30 Minute Session 1

by Fist Of Spirit, July 23rd 2019 © 2019 Fist Of Spirit

Done as part of a 30 minute class. The upper left was 5 minutes and the bottom was 10 minutes

My current goal is: Reduce stiffness and make my drawings feel more dynamic, energetic, fluid

Critiques help a ton!



First of all, you captured quite well the energy of the top right pose, there's little stiffness to that.

I have two big things to recommend to you. Firstly, fewer lines. Also, you seem to be drawing from the wrist judging on the short hairy lines.

The abundance of lines is a problem because they add a bunch of stiffness to the pose. Kenzo from Love Life Drawing (Youtube, check him out) has this awesome advice I took recently and helped a lot: challenge yourself to capture poses, with only 12 lines. Give this a try.

The problem of short hairy strokes that probably come from the wrist is that it is neither efficient nor healthy. You can get Carpel Tunnel's from it if you strain your wrist too much. Drawing from the shoulder also takes away a lot from the fluidity of poses. What I would advise for you (apart from trying to use your shoulder and not really move your wrist when moving) is take a big piece of paper, mark out two points far away from each other and try to connect them with one big stroke. That helped me loads, but you're going to find better methods on Youtube (I'd recommend Proko and Love Life Drawing).

Here's two good things you did so it's not only advice: the top right pose suggest that you are getting closer to achieving dynamic poses, so you are on the right path. Also you didn't blew off your time on random details, like clothes and faces, which is also really nice.

All in all, keep up the good work!

Fist Of Spirit

Hi Lardes, thank you for your advice! I'm a bit confused though. On drawings that are timed 5 or 10 minutes, I shouldnt try drawing more lines to correct the pose? I feel like if I limited myself to 12 lines I would have to erase a lot, which defeats the purpose of figure drawing, right? I'm actually not sure haha.

I heard something similar about the wrist from an art teacher so I'm not doubting you. But I just don't know how to lower the strokes while also studying and making drawings more fluid/dynamic.

Thanks again for your critique, I hope to hear back from you soon!



Oh yes, the eraser problem.

First of all, during 5 or 10 minutes I tend to limit myself to 12 lines when I put down the basics of the pose, so I'll have loads of time (~3 minutes) after that to elaborate further. The 12 line rule, in my opinion, is most useful during the 30 sec and 1-minute poses, it warms up my hands and my sight, so by the time I get to 5 minutes, it's much easier to put a pose down!

But yeah, what if a line comes out wrong?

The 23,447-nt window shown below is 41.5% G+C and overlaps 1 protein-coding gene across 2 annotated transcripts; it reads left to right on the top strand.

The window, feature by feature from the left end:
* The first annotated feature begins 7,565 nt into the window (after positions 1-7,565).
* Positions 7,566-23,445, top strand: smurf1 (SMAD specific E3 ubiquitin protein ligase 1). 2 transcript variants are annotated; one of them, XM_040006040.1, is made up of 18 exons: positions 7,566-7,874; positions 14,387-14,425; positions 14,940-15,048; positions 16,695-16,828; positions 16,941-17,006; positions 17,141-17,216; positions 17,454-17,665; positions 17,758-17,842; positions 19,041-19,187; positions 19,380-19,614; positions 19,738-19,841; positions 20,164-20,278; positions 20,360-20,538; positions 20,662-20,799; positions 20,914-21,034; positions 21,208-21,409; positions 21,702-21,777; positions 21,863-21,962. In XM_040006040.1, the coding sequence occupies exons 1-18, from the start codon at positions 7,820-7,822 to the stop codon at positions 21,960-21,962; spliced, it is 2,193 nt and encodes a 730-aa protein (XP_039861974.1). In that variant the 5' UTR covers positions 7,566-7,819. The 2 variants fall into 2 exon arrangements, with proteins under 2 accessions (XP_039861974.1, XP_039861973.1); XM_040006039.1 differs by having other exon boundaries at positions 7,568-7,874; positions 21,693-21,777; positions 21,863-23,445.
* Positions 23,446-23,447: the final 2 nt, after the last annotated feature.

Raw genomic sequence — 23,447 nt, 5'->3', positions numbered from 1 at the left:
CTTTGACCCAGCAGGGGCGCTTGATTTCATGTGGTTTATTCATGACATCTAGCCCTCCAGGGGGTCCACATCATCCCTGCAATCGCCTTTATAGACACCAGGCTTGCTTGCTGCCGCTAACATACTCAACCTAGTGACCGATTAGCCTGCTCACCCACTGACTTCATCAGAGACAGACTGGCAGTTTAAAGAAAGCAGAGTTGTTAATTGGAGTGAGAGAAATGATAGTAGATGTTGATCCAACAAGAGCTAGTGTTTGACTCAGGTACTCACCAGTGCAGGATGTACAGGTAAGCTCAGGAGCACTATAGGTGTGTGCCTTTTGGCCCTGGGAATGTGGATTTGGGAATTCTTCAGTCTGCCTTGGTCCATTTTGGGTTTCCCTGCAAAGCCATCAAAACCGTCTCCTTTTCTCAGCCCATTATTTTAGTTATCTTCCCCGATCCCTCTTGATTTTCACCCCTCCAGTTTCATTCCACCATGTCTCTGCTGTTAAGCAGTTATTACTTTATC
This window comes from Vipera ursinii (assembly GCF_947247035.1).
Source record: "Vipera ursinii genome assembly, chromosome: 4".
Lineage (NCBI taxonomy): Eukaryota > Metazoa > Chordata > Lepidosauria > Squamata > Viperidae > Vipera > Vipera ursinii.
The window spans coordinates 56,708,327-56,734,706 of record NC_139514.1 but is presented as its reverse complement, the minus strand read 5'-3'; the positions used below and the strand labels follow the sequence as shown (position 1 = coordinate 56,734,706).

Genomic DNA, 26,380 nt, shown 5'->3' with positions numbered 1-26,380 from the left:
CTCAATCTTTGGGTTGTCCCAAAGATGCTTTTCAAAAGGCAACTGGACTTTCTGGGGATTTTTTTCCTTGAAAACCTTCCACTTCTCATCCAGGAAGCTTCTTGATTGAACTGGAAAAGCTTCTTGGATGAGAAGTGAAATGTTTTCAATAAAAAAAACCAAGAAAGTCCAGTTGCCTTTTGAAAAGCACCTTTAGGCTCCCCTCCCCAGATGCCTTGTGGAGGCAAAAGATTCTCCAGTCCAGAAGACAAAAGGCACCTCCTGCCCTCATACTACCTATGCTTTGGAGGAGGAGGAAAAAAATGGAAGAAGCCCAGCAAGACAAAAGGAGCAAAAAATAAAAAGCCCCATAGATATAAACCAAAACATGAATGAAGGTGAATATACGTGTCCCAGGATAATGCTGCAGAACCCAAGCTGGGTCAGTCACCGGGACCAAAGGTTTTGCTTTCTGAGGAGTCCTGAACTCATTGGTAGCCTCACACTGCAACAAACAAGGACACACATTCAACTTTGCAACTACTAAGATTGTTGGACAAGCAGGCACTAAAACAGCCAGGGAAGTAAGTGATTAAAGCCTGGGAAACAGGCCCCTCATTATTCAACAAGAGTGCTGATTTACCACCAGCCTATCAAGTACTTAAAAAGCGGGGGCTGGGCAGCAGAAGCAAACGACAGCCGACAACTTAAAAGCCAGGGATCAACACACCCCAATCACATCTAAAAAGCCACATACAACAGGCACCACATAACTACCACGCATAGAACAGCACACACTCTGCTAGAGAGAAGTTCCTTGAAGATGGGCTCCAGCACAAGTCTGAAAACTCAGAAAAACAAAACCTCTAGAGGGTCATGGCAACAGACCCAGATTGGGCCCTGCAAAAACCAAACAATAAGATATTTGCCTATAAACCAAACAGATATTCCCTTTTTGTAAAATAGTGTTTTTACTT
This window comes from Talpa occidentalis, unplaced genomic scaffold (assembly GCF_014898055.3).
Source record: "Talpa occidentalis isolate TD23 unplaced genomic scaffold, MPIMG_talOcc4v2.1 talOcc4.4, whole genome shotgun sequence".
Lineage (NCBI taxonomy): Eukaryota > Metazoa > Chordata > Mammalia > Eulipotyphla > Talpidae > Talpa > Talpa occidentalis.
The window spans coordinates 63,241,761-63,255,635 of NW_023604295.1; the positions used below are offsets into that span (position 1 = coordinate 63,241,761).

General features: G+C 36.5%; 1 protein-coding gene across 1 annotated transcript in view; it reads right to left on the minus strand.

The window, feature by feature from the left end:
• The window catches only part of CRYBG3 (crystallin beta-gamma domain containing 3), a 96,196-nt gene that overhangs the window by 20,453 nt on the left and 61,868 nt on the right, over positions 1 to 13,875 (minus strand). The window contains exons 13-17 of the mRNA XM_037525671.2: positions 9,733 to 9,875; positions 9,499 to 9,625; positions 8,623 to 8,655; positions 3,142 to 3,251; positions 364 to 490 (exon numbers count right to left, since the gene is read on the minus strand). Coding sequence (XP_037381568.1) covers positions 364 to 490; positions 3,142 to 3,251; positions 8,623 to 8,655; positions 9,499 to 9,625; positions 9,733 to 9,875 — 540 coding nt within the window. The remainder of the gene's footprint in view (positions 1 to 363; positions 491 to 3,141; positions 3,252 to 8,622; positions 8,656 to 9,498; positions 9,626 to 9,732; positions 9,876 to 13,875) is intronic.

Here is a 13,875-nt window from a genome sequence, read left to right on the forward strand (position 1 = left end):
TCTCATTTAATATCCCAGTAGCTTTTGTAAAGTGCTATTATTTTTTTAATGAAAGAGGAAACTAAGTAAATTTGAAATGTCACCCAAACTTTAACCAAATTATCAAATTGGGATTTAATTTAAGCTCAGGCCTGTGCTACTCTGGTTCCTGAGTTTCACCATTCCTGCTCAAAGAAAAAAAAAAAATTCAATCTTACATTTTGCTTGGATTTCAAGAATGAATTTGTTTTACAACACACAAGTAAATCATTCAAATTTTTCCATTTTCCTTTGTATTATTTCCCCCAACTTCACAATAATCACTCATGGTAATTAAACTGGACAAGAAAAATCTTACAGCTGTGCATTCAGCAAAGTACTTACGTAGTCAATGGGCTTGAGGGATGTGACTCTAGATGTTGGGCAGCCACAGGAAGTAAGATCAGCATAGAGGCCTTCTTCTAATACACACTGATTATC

Nothing. No. It's good. Get your lines wrong. I make it impossible to undo lines, I use non-erasable color pencils when I study by myself because I have some crippling perfectionism and I can't make myself to move on otherwise.

I wish I knew which channel put this video out, but this mangaka was asked how to improve fast, and he said that he once bought this pack of office paper (500 A4 pages) and he gave himself a year to fill the whole thing up. By his own account, that experiment revolutionized his art. Also, there was this "600-page sketchbook challenge" on YouTube like 2 years ago, where you had 30 days to fill this stupid big sketchbook. You _see_ the growth in the videos, it's amazing. Obviously, these are pretty sick projects, but nice examples of what's possible.

Honestly, I very much experienced that you get more growth if you focus on quantity over quality. It forces your brain to see correctly, and your hands to get more coordinated because you give it so much repetition, not improving is impossible. * This also applies to drawing from the shoulder. Another trick to teach yourself to draw with your whole arm is drawing in bigger sizes. A4 already does the trick, but the bigger, the more uncomfortable, and the more uncomfortable, the faster the growth. (I have a problem with pushing myself, so be better than me, braver and more fearless pls. Hehe)

Keep up the good work, draw lots, and good luck!

PS. I tried to write coherently, I'm just very passionate about this stuff and I can babble on about it endlessly hehe


*Personal story:

I had a sketchbook (2016 fall-2017 spring) that had 24 pages left. I made a bet with a friend of mine to who would complete her sketchbook faster. I kid you not, I improved more in those 2 weeks than the 60 pages and 3 months that were before that point.

After that, I developed some serious anxiety over drawing _right_, that even made me experience some nervous breakdowns during live studies, but that's the extreme you can get when you become reliant on the eraser while being perfectionistic.


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